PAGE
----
In a letter to the Times Colonist, Steven Greenaway, spokesman for Enbridge Northern Gateway Pipelines, said tankers would travel through Principle Channel or Caamano Sound and Douglas Channel, but not through the narrow Inside Passage.

Campbell said the mint's assertion that Dogwood is in contravention of the Currency Act does not make sense.

"The mint's brazen attempt to use a law intended to stop people from melting down coins is nothing but a heavy handed effort to silence our campaign," he said.

More than 150,000 decals are now in circulation and the target is one million, he said.

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So here's the section of the Currency Act that the Mint appears to be relying on:

Currency Act]

11. (1) No person shall, except in accordance with a licence granted by the Minister, melt down, break up or use otherwise than as currency any coin that is current and legal tender in Canada.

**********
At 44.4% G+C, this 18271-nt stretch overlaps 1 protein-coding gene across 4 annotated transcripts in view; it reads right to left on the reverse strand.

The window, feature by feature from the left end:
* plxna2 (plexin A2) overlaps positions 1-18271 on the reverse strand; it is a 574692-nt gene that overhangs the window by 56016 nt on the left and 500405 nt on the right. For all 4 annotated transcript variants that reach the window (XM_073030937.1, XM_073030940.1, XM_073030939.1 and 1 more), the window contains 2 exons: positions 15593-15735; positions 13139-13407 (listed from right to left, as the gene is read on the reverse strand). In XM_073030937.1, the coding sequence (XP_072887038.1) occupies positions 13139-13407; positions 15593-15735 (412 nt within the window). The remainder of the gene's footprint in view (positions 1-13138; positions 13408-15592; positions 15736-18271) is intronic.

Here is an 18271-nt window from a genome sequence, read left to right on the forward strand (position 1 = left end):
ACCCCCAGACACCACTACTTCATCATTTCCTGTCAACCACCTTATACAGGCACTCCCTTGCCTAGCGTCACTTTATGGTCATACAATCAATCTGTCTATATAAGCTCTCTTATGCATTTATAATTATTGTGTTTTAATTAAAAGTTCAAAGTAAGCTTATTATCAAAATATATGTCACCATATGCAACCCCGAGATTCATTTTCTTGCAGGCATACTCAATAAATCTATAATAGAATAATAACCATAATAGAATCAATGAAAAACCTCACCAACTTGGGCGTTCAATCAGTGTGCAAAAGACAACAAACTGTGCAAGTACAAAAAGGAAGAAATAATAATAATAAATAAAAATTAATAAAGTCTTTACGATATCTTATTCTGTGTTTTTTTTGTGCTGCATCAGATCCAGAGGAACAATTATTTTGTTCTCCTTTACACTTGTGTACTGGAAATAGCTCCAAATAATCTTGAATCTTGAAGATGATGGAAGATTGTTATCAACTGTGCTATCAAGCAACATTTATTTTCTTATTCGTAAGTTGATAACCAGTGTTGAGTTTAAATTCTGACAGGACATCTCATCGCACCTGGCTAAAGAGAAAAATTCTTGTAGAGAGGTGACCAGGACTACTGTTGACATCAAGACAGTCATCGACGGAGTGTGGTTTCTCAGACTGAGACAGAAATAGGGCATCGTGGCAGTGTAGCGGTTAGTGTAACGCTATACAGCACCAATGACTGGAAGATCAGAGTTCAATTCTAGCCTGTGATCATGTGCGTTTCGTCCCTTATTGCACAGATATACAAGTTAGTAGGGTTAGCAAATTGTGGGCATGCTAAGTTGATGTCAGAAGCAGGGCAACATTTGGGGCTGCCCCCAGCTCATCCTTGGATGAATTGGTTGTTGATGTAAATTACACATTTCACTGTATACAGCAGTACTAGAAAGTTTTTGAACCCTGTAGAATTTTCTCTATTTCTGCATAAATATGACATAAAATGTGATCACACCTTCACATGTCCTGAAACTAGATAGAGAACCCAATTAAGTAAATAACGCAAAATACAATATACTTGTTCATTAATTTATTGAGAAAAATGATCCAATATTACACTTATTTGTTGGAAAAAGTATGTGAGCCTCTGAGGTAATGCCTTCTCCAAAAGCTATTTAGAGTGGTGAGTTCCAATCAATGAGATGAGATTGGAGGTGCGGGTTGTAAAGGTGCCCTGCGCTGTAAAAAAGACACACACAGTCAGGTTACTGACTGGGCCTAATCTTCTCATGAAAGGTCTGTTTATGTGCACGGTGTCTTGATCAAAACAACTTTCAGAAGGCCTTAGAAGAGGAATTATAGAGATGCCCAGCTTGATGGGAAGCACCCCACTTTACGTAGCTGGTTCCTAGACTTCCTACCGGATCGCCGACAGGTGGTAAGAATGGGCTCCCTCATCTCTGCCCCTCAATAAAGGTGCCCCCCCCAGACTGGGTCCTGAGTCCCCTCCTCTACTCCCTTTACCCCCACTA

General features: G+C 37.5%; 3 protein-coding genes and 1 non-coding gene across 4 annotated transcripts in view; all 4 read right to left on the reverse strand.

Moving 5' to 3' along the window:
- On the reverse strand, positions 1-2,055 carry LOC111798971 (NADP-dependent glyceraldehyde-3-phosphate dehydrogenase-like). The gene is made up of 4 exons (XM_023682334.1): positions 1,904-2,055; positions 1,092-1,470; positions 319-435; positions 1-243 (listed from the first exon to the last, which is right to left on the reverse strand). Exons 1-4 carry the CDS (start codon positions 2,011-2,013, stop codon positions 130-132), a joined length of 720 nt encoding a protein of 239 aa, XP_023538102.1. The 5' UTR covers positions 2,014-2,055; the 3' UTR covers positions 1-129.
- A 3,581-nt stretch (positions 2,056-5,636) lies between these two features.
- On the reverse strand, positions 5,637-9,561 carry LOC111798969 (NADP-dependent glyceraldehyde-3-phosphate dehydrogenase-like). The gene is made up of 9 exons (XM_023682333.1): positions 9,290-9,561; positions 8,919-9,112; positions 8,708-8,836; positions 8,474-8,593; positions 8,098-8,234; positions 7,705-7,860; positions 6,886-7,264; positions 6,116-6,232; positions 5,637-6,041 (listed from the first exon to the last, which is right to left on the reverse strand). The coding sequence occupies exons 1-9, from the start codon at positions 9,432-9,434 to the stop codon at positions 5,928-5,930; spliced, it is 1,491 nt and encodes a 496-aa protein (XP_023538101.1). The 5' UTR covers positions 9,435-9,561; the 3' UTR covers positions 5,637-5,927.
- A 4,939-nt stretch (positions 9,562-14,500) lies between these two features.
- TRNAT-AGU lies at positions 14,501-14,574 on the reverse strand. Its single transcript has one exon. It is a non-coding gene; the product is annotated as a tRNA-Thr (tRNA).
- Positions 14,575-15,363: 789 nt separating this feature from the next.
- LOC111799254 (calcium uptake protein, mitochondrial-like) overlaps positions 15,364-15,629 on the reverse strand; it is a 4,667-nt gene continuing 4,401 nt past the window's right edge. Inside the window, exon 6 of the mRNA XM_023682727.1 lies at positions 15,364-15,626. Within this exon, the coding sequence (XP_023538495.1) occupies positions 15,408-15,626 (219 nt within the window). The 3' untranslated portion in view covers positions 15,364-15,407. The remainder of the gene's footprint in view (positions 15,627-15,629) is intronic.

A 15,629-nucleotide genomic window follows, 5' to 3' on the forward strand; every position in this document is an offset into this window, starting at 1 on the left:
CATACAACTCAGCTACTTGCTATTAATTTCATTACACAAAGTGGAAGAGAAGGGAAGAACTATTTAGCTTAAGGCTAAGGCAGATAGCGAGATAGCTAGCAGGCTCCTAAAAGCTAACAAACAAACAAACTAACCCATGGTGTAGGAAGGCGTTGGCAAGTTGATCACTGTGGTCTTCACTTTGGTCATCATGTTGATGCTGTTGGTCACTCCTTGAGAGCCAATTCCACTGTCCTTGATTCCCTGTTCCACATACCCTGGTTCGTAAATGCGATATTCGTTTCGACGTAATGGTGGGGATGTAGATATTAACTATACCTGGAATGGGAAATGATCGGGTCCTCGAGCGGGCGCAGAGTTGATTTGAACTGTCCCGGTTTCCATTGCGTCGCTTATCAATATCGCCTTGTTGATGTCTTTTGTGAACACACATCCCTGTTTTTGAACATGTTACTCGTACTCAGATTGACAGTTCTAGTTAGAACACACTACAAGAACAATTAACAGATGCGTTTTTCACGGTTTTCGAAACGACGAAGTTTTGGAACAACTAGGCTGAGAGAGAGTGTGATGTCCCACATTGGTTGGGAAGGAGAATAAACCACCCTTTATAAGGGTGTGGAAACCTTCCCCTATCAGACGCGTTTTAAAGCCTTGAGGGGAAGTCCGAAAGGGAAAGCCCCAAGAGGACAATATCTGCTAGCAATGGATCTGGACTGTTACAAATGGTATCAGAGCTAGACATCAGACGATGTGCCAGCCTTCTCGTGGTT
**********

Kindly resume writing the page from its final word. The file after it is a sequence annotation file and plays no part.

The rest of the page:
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I can see how this is a legal conundrum, despite my unwavering support for the Dogwood Initiative. The coins are being used for a use other than currency. That said, they are being used as currency concurrently, and the alternate use does not detract in any way from their purpose as legal tender. I do not imagine such a double-use would have been in the contemplation of the legislators who drafted the Act, however I would think that their intention was to ensure that currency is not permanently defaced or destroyed, which is not happening here. The decals do not in any way diminish the value of the loonies, or the ability to use them as currency, so I think they might be OK. The fact that they are removable decals and not stickers should help here.

(Funny how I have been putting off doing legal research for school all day, but have all kinds of motivation to read legislation about this issue).

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No legislation, or application thereof, can contravene the Charter. Simple enough.